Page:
Associate Producer – Director: Joe Kane
Screen Play by Mary McCall, Jr.
Based on a Saturday Evening Post story by Luke Short
Director Of Photography: Jack Marta
Music: Ned Freeman
Cast: Brian Donlevy (Bide Marriner), Rod Cameron (Will Ballard), Ella Raines (Celia Evarts), Forrest Tucker (Sam Danfelser), Barbara Britton (Lottie Priest), J. Carrol Naish (Sheriff Joe Kneen), Chill Wills (Ike Adams), Jim Davis (Red Courteen), Taylor Holmes (Lowell Priest), James Bell (John Evarts), Paul Fix (Ray Cavanaugh), Roydon Clark, Roy Barcroft, Al Caudebec, Douglas Kennedy, Jack La Rue, Claire Carleton
This is an entry in The Republic Pictures Blogathon, a celebration of the studio’s incredible talent roster, wonderful output and lasting legacy.
Herbert Yates devised a rather odd hierarchy for Republic’s releases. First, there were the “Jubilee” pictures, shot in a week for about $50,000 — this was their bread and butter. Then came the “Anniversary” films, with schedules stretching to 15 days and budgets up to $200,000. The “Deluxe” projects were a decidedly bigger product, with bigger starts and costing up to half a million. And last came the “Premiere” bracket, with top directors (John Ford, Fritz Lang, Nick Ray) and budgets of about a million.
Ride The Man Down (1952) was a Deluxe, with location shooting in Utah, a terrific cast and the otherwordly hues of Trucolor. For good measure, Republic assigned it to one of their ace house directors, Joe Kane, who also gets an associate producer credit.
When the owner of the renowned Hatchet Ranch freezes to death, his daughter inherits the whole spread, and it’s up to the dedicated, steadfast foreman, Will Ballard (Rod Cameron), to protect Hatchet from the surrounding ranchers. This range war plot is something we’re all familiar with, but Mary McCall, Jr.’s screenplay, adapted from a Luke Short story, is overly complicated (complete with a murder and a love triangle worked in), leaving the audience with a lot to sort out along the way.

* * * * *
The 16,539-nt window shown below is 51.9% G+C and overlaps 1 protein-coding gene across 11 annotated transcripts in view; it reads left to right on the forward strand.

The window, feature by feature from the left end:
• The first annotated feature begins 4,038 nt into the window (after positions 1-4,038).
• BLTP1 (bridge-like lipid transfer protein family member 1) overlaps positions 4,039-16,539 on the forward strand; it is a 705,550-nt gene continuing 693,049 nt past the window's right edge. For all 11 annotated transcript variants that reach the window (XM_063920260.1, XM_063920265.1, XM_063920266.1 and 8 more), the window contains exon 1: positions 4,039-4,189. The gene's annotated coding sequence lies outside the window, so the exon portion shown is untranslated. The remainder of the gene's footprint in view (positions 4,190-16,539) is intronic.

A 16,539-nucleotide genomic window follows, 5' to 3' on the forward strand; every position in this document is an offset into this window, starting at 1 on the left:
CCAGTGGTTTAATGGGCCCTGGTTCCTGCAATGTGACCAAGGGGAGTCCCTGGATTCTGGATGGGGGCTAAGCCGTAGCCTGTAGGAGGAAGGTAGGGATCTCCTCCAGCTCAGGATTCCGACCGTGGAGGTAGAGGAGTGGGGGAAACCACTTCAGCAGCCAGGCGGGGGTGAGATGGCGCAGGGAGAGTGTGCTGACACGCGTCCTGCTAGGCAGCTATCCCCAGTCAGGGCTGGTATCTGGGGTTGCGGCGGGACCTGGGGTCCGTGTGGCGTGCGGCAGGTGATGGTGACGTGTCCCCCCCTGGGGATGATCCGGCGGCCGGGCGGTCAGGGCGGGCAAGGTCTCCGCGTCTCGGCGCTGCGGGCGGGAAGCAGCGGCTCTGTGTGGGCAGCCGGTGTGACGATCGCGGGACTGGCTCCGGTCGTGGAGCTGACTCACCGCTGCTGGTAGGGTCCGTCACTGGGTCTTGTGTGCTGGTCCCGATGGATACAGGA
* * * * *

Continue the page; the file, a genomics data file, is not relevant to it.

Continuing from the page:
The picture’s biggest strength is certainly its cast, made up of some of Republic’s best. Rod Cameron is very good as Will Ballard. It’s a part that really suits him — he’s good at talking tough and swing his fists. Brian Donlevy is terrific as a powerful, greedy rancher. Ella Raines is good as the Hatchet Ranch’s new owner, a part that could’ve been annoying. Forrest Tucker turns out to be a rather slimy bad guy. And J. Carrol Naish makes quite an impression as a crooked sheriff.
Ride The Man Down boasts the kind of fistfight we expect from a Republic picture. Cameron and Forrest Tucker duke it out in a cabin, practically destroying the place in the process. And there’s a cool scene where Cameron beans Jim Davis with a cue ball.
This is another Republic picture without a DVD or Blu-ray release. Marta and Kane give the film a big, lush look and it’d be nice to see Jack Marta’s cinematography closer to his original intent. Maybe one of these days.
I leave you with a final thought: Would you want to live in a town where the sheriff is J. Carrol Naish?